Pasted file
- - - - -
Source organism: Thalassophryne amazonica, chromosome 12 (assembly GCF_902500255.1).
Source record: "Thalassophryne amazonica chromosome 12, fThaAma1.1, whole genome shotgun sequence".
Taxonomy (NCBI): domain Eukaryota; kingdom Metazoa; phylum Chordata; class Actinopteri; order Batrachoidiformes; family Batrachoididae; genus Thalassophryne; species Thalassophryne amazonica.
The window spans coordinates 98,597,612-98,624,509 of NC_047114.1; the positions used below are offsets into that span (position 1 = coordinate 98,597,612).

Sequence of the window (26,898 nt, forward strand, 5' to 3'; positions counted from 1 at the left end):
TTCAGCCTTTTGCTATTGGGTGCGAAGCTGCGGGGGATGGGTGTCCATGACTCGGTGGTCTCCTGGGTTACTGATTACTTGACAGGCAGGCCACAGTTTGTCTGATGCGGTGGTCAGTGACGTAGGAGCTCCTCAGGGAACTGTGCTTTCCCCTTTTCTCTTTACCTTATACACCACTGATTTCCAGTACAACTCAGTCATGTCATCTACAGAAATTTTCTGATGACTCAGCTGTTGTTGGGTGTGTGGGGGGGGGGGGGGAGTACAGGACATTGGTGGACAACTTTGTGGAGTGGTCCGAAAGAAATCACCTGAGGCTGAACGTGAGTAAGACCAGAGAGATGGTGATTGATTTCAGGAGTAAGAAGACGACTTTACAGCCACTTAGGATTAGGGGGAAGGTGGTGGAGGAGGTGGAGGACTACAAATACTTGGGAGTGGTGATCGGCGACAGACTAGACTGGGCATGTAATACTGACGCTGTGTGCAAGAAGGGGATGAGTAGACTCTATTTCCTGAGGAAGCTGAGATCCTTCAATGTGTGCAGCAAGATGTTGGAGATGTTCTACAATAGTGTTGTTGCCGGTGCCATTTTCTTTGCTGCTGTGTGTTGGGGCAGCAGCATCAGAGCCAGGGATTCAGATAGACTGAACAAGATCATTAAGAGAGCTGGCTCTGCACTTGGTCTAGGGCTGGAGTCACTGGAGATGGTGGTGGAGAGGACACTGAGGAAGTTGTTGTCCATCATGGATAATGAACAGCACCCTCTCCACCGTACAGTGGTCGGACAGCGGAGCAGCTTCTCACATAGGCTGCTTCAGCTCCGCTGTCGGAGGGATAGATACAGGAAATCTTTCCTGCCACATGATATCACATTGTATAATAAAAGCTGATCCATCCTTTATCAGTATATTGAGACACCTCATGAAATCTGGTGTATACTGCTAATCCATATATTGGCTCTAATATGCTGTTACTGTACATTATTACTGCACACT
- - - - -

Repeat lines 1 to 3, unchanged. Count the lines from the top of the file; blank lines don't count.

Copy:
Source organism: Thalassophryne amazonica, chromosome 12 (assembly GCF_902500255.1).
Source record: "Thalassophryne amazonica chromosome 12, fThaAma1.1, whole genome shotgun sequence".
Taxonomy (NCBI): domain Eukaryota; kingdom Metazoa; phylum Chordata; class Actinopteri; order Batrachoidiformes; family Batrachoididae; genus Thalassophryne; species Thalassophryne amazonica.